Coursera’s Buddhism and Modern Psychology : week three

Buddhism and Modern Psychology - week 3

I'm a bit later than usual posting on week 3 (week 4 lectures have just been posted). Such is life. Part of the reason is that the topic this week was "not-self"(anātman in Sanskrit, anattā in Pāli) in Buddhism and in Modern Psychology, which I am not terribly interested in writing more about at this time.I've written extensively about the topic here, here (on metaphysics),here (comparing with Sartre), and here; along with guest posts at Danny Fisher's blog and (around the topic of purific … [Read more...]

Coursera’s Buddhism and Modern Psychology : week two

Buddhism and Modern Psychology - week 2

It has been a busy week here, with a trip to Cheltenham to lead metta meditation for students in Dave Webster's course on Buddhism and a journey to London to see Professor Ian Harris talk on Buddhism and Politics at Kings College. So I haven't been able to write as detailed a post on week two of the Buddhism and Modern Psychology course as I wrote for week one.This week's lecture looked at "The Buddhist Prescription" - focusing on the 3rd and 4th Noble Truths and meditation in particular. As … [Read more...]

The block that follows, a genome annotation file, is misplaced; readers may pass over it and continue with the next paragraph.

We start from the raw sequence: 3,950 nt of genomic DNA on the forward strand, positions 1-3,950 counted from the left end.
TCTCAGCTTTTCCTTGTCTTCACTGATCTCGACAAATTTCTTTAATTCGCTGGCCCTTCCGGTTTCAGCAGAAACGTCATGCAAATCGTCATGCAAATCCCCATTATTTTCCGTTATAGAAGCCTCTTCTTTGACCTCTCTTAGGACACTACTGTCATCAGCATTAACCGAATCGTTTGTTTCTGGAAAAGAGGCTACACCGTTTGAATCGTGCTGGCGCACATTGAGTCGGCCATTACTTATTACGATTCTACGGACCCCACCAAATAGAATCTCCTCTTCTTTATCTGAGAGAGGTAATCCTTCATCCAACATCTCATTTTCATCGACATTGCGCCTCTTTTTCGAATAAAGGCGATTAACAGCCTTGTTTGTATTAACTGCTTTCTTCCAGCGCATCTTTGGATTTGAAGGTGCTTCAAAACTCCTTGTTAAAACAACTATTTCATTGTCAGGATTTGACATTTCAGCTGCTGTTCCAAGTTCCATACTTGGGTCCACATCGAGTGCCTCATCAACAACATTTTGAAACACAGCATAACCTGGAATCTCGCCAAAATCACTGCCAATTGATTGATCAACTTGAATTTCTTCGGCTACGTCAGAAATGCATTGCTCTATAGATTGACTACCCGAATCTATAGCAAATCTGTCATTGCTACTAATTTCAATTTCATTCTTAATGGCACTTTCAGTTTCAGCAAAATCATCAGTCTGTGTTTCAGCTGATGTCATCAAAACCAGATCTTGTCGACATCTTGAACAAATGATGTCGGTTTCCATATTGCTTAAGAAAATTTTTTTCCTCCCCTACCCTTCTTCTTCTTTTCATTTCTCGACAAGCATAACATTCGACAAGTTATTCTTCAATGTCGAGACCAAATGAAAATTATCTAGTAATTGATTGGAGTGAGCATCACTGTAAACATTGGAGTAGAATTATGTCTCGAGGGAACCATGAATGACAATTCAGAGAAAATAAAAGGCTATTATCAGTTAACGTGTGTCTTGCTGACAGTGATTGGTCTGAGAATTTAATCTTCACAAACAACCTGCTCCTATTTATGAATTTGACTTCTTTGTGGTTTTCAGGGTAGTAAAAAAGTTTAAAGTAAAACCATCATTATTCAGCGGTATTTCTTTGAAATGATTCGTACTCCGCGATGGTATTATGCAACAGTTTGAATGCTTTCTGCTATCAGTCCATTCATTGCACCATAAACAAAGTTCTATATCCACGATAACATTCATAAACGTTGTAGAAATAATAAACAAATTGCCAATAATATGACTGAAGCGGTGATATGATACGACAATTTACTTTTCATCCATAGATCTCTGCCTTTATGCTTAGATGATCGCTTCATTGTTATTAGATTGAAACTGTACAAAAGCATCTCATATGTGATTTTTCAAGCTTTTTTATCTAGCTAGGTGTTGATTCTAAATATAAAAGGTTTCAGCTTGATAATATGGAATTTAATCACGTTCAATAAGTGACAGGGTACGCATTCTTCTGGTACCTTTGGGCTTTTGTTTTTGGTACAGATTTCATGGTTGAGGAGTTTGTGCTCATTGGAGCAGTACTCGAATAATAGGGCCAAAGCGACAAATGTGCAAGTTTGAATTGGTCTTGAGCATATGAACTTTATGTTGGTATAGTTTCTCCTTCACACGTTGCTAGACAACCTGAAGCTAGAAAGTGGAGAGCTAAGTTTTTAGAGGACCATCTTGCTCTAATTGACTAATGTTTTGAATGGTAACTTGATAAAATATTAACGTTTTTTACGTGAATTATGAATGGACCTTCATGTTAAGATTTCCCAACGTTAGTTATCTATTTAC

Coursera’s Buddhism and Modern Psychology : week one

Screenshot from a video at Coursera's Buddhism and Modern Psychology course (Mic Jagger and Prof. Robert Wright)

Buddhism and Modern Psychology, a free Massive Open Online Course (MOOC), started yesterday. So far it is excellent, with Prof. Wright laying out some foundations of Buddhism, trying to narrow the scope of what is used with terms like supernatural (which is excluded) and secular (included) and science (the method of choosing which is which). He also gives overviews of a few psychology experiments that have proven relevant to Buddhist understandings of the first two noble truths.Questions of … [Read more...]


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